Women in Midlife More Prone To Vision Impairment

Women in their middle age have the highest prevalence of depression compared with other age groups. Depressive symptoms in midlife women are closely related to vision impairment, according to a new study published in Menopause, the journal of The North American Menopause Society (NAMS).

Though there is an increase in the prevalence of both depression and common eye disorders during midlife, the effect of vision on depressive symptoms in midlife adults is limited. However, several vision-threatening ocular conditions emerge before older age, as evidenced by the tripling of vision impairment prevalence through the midlife years.


Generally, common and correctable issues related to eye are refractive errors, cataracts, glaucoma, diabetic retinopathy, hypertensive retinopathy and macular degeneration. Based on the results of the Study of Women’s Health Across the Nation (SWAN), the researchers noted that there is a significant longitudinal association of mild and moderate to severe vision impairment, with subsequent depressive symptoms.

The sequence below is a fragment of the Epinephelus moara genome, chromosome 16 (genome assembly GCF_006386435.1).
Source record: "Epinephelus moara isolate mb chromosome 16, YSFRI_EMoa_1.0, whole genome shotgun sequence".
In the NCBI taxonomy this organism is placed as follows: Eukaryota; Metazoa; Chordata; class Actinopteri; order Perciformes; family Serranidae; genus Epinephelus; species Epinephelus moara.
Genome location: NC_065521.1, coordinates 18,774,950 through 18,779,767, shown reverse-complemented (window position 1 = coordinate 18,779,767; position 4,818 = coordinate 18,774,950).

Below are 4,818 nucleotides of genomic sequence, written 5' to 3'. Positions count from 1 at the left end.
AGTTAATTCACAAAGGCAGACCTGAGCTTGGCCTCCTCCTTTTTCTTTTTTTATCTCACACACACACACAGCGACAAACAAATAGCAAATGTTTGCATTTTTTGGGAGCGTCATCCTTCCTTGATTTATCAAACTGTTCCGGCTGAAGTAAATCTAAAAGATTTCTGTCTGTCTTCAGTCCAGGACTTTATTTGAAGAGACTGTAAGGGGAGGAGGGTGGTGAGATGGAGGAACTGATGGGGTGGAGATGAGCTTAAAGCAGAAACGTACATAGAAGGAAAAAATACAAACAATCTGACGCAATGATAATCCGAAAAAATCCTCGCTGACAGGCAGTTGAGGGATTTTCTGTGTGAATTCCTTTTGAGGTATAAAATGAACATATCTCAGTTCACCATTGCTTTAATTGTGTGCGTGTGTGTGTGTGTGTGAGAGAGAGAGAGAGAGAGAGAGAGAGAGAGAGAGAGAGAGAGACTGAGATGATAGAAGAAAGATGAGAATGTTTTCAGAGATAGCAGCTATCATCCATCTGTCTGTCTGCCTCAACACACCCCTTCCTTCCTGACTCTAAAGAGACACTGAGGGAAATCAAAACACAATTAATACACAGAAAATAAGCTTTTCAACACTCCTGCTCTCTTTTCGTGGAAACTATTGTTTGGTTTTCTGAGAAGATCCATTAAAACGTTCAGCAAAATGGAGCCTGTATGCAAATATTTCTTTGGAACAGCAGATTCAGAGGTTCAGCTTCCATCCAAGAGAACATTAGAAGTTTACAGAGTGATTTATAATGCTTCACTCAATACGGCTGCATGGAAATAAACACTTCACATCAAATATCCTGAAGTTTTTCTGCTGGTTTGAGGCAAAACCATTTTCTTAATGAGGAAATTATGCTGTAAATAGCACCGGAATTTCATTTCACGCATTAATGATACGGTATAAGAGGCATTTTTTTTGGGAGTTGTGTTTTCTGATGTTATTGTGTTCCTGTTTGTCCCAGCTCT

They noted that midlife depression has far-reaching consequences not only in terms of concurrent poor health outcomes but also as a deterrent to a healthy aging process. Early identification and timely correction of vision problems is an important step in preserving mental and physical health in women of middle ages.


NAMS medical director Stephanie Foubion pointed out that their study identified a significant longitudinal link between visual impairment and subsequent development of depressive symptoms in women of middle age. The director maintained that combination of visual impairment and depression has devastating effect on physical and mental health Founded in 1989,


The North American Menopause Society (NAMS) is North America’s leading nonprofit organization dedicated to promoting the health and quality of life of all women during midlife and beyond through an understanding of menopause and healthy aging.

To learn more about NAMS, visit www.menopause.org.



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